Worksite internal configuration is still the same, typically the working gang works in the 'under possession' condition or not: a track is considered to be 'under possession' when arrangements have been carried out to block the line completely to the normal passage of trains. The only movements allowed within a possession are on-track plants.

The boundaries definition allows to implement the electronic fences functionality and also allows to define two different zone: the Red zone and the Green zone.

Red (Risk) zone is defined as a worksite on the track which is not protected from rolling stock movements or, alternatively, a worksite near this track at a distance from the line of less than the safe working limit.

Otherwise it could be a worksite on the track under possession within which only movements of on-track plants are possible or, as in the previous case, a worksite near this track at a distance from the line of less than the safe working limit.

Green (Safe) zone instead is the safe area outside of the limits of the Red Zone working or a worksite on the track within which there are no rolling stock movements or near the track within which there are rolling stock movements.

Setup and Calibration state consists into TPADs set placement into the positions defined during the worksite planning. The placement of this fixed installation is followed by MTs switching on. The worker in charge of the site safety, using a MT and working in a safe condition, will check all TPADs. The last step is the check of basic functions of the system: communication between MTs and TPADs, communication between MTs, localisation functionality.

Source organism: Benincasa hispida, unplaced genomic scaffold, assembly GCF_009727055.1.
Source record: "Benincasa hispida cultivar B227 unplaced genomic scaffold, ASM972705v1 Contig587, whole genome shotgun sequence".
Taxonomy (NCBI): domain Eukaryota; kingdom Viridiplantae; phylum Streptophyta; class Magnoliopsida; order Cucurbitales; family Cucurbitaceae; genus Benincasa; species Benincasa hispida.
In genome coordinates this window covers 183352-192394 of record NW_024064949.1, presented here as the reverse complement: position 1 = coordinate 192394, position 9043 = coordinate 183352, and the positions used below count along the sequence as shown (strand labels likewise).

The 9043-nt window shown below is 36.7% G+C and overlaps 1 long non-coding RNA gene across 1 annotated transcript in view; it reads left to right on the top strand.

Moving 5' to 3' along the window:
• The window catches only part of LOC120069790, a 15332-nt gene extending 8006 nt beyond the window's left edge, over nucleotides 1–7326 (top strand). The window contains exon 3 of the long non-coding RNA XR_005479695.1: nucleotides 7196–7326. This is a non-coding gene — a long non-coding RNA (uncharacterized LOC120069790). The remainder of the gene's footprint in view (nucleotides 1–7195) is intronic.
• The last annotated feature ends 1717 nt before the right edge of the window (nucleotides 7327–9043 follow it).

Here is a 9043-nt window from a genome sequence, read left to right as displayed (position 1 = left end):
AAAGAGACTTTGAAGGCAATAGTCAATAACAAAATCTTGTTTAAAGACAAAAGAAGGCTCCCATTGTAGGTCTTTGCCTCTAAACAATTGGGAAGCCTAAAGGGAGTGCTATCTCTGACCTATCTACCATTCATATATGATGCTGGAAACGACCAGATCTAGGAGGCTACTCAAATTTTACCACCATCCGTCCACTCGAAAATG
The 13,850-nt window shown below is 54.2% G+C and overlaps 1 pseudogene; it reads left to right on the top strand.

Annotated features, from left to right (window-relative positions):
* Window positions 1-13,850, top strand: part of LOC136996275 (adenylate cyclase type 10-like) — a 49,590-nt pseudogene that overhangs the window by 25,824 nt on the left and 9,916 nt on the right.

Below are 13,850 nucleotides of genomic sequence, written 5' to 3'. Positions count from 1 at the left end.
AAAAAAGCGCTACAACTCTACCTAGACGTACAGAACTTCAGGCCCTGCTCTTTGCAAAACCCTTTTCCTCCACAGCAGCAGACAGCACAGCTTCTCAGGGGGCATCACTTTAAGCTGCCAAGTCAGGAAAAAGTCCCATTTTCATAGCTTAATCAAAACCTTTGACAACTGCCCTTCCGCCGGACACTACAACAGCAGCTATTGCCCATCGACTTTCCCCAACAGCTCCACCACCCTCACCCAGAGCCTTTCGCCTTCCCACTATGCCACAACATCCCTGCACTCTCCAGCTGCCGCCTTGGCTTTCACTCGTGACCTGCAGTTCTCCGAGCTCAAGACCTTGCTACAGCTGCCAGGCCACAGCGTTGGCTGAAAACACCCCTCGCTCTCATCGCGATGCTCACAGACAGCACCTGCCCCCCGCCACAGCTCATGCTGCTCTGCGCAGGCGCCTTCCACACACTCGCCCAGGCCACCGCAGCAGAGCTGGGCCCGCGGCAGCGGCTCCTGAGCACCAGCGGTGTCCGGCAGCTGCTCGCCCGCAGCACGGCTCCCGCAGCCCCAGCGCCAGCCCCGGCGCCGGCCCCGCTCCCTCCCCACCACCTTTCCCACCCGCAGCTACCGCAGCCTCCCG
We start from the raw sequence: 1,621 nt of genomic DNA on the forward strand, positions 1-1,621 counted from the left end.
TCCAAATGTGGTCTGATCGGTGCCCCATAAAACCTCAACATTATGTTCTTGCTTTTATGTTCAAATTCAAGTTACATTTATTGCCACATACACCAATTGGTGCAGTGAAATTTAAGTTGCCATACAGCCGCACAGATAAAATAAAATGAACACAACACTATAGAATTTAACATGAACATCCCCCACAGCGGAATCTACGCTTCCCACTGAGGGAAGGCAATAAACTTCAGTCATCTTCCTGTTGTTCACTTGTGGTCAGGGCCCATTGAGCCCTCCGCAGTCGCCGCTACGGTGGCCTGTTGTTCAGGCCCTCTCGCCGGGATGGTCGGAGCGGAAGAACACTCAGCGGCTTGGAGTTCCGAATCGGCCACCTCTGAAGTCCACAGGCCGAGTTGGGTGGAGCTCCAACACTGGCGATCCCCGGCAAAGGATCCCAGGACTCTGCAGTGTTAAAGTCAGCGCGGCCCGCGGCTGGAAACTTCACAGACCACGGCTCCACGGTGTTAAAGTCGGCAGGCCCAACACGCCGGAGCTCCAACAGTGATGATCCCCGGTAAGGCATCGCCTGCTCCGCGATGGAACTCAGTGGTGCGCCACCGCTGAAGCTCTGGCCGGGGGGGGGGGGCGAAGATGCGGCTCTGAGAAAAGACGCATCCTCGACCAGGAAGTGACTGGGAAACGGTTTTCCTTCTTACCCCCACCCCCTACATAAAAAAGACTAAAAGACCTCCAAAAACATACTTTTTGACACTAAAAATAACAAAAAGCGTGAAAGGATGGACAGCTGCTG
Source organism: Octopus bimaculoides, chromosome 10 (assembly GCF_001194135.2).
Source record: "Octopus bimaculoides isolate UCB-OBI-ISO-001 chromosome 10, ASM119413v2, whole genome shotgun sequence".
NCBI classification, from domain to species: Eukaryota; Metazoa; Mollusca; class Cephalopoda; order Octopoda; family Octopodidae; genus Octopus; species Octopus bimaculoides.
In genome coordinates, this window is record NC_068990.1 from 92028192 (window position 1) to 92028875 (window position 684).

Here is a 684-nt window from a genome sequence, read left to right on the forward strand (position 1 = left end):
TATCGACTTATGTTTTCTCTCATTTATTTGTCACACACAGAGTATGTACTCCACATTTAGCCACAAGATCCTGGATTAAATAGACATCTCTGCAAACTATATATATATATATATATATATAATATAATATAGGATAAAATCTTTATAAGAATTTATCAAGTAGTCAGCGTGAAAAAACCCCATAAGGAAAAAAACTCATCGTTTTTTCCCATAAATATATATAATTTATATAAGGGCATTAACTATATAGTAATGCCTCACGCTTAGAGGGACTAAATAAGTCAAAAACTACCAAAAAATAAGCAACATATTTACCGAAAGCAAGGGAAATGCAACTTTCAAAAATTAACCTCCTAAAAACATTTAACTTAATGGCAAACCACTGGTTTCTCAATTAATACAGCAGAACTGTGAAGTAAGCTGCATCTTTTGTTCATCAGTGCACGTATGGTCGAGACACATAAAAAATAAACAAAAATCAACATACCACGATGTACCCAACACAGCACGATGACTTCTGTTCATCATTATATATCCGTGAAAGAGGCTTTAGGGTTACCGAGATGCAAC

The Operation state can ensure continuously safety for workers staying within the site boundaries. The system can return to the Set-Up and Calibration if there is a change of the environmental conditions. When a risk is detected by TP AD or by other detectors the system change to Risk Event state and will return in Operation state when all Risk Events are manually or automatically reset.

In Risk Event state workers both the severity level of the detected rolling stocks and the position of worker MTs has to be taken into account in order to deliver a right warning or alert signal.

The system enter in Safe State when a fault occurs, since the system can't ensure safety for workers, each MT shows him owner an ALERT message in order to allow him to reach a safety position. A fault occurs when at least one of the basic system function is no longer guarantee. From this state the system return to Set-up and Calibration state in order to restore the system.

The system enter in Dismantling state when the site safety responsible decides the closure of the worksite and the system is into Operation state, all workers must reach the safe position and then it is possible to dismantle the ALARP equipment.